IRFS Weeknotes #104
This week there's been a lot of work on the FI project, which has three deliverables due: Barbara has been producing content for documents and editing 16(!) partners' contributions, with help from Dominic. For the next phase, Pete's been updating UI wireframes and thinking around the scope and lines of inquiry, and Chris Needham's been researching network infrastructure requirements.
Shauna Concannon, studying for her PhD in Media and Arts Technology at Queen Mary University of London, has joined us for a few months looking at ways to navigate the World Service archive with our ABC-IP project team. Also in that project: Andrew's been learning Rails and ingesting data from the first user study into the database - this seed data has been a useful way of seeing the system come to life. Theo and Michael Smethurst met with Global Minds (M&A international panel) to co-ordinate our next user testing phase of the ABC tagging research: "They're being super helpful guiding us through what we need to do to run a successful experiment". Yves has been at WWW'12 all week where he did two presentations and one panel and promises "a massive blog post" when he returns.
Rob Cooper and the Snippets team have been finishing off their new Dynamic Transcript tool which allows users to navigate TV programmes using a formatted version of the subtitle files. Their work has been focused on three areas: speed, readability and ease-of-use. They're planning to have it live next week so internal BBC users can try it out and give feedback.
Chris Lowis has been continuing work on the W3C Audio Project, concentrating on the user interfaces for our prototypes. He's been developing some code to allow virtual knobs and switches to be controlled with the mouse. Helped by Andrew N, he's been using require.js to manage the applications' dependencies.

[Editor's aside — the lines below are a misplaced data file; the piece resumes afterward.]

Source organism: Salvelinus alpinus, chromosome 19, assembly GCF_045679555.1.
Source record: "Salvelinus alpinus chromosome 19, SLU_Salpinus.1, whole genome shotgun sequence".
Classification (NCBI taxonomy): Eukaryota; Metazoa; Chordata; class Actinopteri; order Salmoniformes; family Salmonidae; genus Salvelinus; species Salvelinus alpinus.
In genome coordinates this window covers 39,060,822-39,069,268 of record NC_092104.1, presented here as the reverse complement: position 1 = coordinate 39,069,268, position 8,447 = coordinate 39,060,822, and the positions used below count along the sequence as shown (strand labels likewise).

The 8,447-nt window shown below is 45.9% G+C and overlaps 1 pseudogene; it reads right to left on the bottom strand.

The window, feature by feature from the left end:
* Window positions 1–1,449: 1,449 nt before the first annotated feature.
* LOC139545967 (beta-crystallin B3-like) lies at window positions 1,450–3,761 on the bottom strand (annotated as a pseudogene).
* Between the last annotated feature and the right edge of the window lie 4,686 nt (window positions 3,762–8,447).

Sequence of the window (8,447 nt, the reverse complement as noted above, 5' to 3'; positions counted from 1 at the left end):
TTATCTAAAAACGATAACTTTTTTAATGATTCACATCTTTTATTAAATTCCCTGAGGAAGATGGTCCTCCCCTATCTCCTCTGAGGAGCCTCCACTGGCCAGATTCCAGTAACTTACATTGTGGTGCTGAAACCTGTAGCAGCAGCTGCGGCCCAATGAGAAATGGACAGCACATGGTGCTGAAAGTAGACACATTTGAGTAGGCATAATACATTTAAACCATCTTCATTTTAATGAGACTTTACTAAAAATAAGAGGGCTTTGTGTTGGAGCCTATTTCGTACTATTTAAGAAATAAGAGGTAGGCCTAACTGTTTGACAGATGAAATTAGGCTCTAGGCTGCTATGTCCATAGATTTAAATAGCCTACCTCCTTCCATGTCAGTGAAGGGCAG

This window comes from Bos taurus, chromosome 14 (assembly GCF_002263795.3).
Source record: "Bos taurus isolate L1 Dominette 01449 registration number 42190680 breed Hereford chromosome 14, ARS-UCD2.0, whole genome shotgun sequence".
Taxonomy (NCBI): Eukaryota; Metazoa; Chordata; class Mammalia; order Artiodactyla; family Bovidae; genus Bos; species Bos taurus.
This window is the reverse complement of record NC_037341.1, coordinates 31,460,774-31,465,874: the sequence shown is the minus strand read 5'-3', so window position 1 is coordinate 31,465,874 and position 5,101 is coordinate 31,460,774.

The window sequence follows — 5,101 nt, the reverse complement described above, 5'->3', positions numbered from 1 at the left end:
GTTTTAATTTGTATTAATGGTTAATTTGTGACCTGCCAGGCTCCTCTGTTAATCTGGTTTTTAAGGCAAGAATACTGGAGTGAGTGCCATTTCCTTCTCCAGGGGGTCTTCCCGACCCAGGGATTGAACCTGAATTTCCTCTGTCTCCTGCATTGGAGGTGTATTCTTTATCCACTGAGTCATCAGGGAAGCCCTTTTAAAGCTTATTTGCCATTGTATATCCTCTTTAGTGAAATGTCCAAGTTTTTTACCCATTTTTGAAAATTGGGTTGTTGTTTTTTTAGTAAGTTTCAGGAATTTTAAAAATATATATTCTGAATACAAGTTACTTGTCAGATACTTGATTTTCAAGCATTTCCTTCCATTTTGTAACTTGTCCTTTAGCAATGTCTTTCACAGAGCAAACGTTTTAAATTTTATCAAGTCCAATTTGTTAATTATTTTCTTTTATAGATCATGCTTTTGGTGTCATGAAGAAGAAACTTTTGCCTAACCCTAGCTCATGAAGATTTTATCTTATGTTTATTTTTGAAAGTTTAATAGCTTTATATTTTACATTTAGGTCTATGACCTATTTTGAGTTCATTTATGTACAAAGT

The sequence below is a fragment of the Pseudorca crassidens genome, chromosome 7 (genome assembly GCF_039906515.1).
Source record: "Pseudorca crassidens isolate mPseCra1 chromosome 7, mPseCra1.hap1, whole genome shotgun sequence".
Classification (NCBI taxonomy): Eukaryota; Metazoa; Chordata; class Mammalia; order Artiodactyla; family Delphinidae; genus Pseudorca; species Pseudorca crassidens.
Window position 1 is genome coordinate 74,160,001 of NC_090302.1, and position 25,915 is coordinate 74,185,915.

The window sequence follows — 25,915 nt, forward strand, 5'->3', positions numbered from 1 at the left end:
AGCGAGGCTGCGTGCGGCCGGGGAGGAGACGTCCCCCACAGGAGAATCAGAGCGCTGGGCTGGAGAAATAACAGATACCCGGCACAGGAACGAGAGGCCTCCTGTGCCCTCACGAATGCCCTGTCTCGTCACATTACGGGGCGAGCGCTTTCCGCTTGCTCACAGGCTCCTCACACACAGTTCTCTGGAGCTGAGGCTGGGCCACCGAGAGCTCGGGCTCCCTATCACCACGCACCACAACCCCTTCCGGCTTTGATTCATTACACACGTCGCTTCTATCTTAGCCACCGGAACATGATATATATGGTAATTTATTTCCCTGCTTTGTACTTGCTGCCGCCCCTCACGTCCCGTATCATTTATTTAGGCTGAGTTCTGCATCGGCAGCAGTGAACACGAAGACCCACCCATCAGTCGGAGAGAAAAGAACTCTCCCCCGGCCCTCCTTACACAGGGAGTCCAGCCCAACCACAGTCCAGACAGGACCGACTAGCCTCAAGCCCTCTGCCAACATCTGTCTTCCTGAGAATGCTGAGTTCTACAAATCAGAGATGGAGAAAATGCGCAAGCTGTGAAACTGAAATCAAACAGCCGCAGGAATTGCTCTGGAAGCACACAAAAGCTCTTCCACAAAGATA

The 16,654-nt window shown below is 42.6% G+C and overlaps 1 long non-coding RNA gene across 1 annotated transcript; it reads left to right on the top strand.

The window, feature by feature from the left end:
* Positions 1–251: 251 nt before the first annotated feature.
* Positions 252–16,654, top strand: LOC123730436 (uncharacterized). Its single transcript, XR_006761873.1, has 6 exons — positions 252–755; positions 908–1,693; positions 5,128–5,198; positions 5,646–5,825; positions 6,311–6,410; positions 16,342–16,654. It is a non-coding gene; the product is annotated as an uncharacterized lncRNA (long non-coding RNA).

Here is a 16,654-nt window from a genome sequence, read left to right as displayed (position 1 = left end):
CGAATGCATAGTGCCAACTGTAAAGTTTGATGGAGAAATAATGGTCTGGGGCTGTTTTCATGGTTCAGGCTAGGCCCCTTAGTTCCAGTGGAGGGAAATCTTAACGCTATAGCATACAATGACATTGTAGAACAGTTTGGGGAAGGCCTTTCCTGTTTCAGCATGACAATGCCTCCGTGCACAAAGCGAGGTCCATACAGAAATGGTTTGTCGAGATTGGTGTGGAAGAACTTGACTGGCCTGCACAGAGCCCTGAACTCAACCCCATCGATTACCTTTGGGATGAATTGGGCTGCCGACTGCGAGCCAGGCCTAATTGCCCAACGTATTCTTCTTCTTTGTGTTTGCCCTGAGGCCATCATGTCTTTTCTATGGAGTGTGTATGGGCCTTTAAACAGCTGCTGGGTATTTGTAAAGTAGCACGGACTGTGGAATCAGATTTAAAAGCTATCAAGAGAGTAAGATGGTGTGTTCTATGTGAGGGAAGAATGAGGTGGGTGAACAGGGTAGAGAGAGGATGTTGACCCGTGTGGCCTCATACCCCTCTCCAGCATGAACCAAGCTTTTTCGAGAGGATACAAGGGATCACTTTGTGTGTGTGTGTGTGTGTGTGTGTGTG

George has been at The NAB Show this week, demonstrating RadioTAG on the RadioDNS stand.
I wasn't there for the show and tell this week but Tristan reports:
"We had a great team demo session; Chris Newell showed his client-side recommender, very fast. Snippets showed their transcript tool which synchronises a scrolling display of text with the video, and lets you navigate by video or text. Matt P demo'd his ring modulator. Chris L showed the Pete Warren-designed control panel for his wobulator, and an entertaining bit of interactive sports graphics (which we can't share, sorry!)."
Congratulations to Joanne on submitting her master's dissertation (blog post version coming soon).
Finally, links -
from Theo, who went to the Internet of Things London meeting. "My first time at one of these events. Very interesting - a couple of printer projects and an electricity consumption prototype. Gets the brain whirring. Highly recommend it."
via Yves: Trains of Thought: Generating Information Maps (pdf) "Complex stories spaghetti into branches, side stories, and intertwining narratives. In order to explore these stories, one needs a map to navigate unfamiliar territory. We propose a methodology for creating structured summaries of information, which we call metro maps. Our proposed algorithm generates a concise structured set of documents which maximizes coverage of salient pieces of information. Most importantly, metro maps explicitly show the relations among retrieved pieces in a way that captures story development."
And one via Kat: Ze Frank does paper prototyping.